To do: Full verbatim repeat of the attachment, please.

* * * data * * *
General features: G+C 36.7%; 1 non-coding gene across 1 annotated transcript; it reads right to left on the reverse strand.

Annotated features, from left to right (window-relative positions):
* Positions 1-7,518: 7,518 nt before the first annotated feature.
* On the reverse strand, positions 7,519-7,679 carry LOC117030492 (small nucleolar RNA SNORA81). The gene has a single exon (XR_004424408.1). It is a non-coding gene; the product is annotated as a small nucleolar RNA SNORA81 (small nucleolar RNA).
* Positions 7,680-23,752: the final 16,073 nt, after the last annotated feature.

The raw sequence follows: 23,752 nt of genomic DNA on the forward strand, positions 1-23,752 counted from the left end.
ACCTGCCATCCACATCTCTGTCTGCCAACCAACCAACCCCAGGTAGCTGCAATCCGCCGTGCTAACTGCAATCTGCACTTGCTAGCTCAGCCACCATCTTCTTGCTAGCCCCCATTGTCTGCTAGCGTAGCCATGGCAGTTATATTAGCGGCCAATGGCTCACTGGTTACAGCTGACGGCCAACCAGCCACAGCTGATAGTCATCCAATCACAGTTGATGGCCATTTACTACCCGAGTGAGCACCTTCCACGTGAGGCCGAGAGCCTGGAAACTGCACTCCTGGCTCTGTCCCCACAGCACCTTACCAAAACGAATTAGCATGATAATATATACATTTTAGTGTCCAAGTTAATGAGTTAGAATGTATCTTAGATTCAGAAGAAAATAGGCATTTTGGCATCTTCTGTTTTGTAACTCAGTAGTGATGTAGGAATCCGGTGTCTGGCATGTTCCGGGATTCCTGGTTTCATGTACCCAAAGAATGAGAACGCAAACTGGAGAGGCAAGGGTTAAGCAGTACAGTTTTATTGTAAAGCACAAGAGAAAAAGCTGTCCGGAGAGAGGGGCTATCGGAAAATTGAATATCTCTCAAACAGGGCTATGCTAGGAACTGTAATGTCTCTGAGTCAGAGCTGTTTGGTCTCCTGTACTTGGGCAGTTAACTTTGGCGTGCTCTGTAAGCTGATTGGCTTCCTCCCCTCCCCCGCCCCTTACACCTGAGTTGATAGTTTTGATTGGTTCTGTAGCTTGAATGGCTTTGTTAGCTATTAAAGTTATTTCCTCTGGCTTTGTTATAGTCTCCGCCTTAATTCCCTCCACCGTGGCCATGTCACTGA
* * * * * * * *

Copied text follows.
General features: G+C 36.7%; 1 non-coding gene across 1 annotated transcript; it reads right to left on the reverse strand.

Annotated features, from left to right (window-relative positions):
* Positions 1-7,518: 7,518 nt before the first annotated feature.
* On the reverse strand, positions 7,519-7,679 carry LOC117030492 (small nucleolar RNA SNORA81). The gene has a single exon (XR_004424408.1). It is a non-coding gene; the product is annotated as a small nucleolar RNA SNORA81 (small nucleolar RNA).
* Positions 7,680-23,752: the final 16,073 nt, after the last annotated feature.

The raw sequence follows: 23,752 nt of genomic DNA on the forward strand, positions 1-23,752 counted from the left end.
ACCTGCCATCCACATCTCTGTCTGCCAACCAACCAACCCCAGGTAGCTGCAATCCGCCGTGCTAACTGCAATCTGCACTTGCTAGCTCAGCCACCATCTTCTTGCTAGCCCCCATTGTCTGCTAGCGTAGCCATGGCAGTTATATTAGCGGCCAATGGCTCACTGGTTACAGCTGACGGCCAACCAGCCACAGCTGATAGTCATCCAATCACAGTTGATGGCCATTTACTACCCGAGTGAGCACCTTCCACGTGAGGCCGAGAGCCTGGAAACTGCACTCCTGGCTCTGTCCCCACAGCACCTTACCAAAACGAATTAGCATGATAATATATACATTTTAGTGTCCAAGTTAATGAGTTAGAATGTATCTTAGATTCAGAAGAAAATAGGCATTTTGGCATCTTCTGTTTTGTAACTCAGTAGTGATGTAGGAATCCGGTGTCTGGCATGTTCCGGGATTCCTGGTTTCATGTACCCAAAGAATGAGAACGCAAACTGGAGAGGCAAGGGTTAAGCAGTACAGTTTTATTGTAAAGCACAAGAGAAAAAGCTGTCCGGAGAGAGGGGCTATCGGAAAATTGAATATCTCTCAAACAGGGCTATGCTAGGAACTGTAATGTCTCTGAGTCAGAGCTGTTTGGTCTCCTGTACTTGGGCAGTTAACTTTGGCGTGCTCTGTAAGCTGATTGGCTTCCTCCCCTCCCCCGCCCCTTACACCTGAGTTGATAGTTTTGATTGGTTCTGTAGCTTGAATGGCTTTGTTAGCTATTAAAGTTATTTCCTCTGGCTTTGTTATAGTCTCCGCCTTAATTCCCTCCACCGTGGCCATGTCACTGA